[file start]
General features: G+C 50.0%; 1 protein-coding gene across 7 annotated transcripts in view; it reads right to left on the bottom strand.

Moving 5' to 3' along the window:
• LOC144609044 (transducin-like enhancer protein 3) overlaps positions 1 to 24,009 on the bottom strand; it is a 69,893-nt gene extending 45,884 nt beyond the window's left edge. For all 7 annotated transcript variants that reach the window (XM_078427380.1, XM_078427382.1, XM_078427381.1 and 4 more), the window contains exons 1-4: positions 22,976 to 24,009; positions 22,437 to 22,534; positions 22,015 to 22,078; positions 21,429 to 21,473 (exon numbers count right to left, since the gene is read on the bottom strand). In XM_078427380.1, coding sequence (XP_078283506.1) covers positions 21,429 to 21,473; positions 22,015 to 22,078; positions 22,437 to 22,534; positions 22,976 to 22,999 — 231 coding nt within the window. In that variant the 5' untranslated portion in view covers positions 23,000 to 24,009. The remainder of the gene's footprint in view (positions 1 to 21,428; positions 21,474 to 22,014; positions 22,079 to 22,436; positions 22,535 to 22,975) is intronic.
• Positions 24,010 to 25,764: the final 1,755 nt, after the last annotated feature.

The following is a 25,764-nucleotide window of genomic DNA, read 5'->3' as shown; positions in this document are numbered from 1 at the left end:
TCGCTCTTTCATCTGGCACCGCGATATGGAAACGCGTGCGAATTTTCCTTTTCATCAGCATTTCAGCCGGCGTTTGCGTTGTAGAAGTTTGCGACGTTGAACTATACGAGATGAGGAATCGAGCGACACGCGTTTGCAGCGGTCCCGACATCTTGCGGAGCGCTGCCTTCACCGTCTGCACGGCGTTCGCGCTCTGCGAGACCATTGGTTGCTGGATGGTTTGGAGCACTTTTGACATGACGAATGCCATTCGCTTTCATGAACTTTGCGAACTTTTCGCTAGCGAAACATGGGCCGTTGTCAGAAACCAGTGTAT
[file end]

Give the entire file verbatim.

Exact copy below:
General features: G+C 50.0%; 1 protein-coding gene across 7 annotated transcripts in view; it reads right to left on the bottom strand.

Moving 5' to 3' along the window:
• LOC144609044 (transducin-like enhancer protein 3) overlaps positions 1 to 24,009 on the bottom strand; it is a 69,893-nt gene extending 45,884 nt beyond the window's left edge. For all 7 annotated transcript variants that reach the window (XM_078427380.1, XM_078427382.1, XM_078427381.1 and 4 more), the window contains exons 1-4: positions 22,976 to 24,009; positions 22,437 to 22,534; positions 22,015 to 22,078; positions 21,429 to 21,473 (exon numbers count right to left, since the gene is read on the bottom strand). In XM_078427380.1, coding sequence (XP_078283506.1) covers positions 21,429 to 21,473; positions 22,015 to 22,078; positions 22,437 to 22,534; positions 22,976 to 22,999 — 231 coding nt within the window. In that variant the 5' untranslated portion in view covers positions 23,000 to 24,009. The remainder of the gene's footprint in view (positions 1 to 21,428; positions 21,474 to 22,014; positions 22,079 to 22,436; positions 22,535 to 22,975) is intronic.
• Positions 24,010 to 25,764: the final 1,755 nt, after the last annotated feature.

The following is a 25,764-nucleotide window of genomic DNA, read 5'->3' as shown; positions in this document are numbered from 1 at the left end:
TCGCTCTTTCATCTGGCACCGCGATATGGAAACGCGTGCGAATTTTCCTTTTCATCAGCATTTCAGCCGGCGTTTGCGTTGTAGAAGTTTGCGACGTTGAACTATACGAGATGAGGAATCGAGCGACACGCGTTTGCAGCGGTCCCGACATCTTGCGGAGCGCTGCCTTCACCGTCTGCACGGCGTTCGCGCTCTGCGAGACCATTGGTTGCTGGATGGTTTGGAGCACTTTTGACATGACGAATGCCATTCGCTTTCATGAACTTTGCGAACTTTTCGCTAGCGAAACATGGGCCGTTGTCAGAAACCAGTGTAT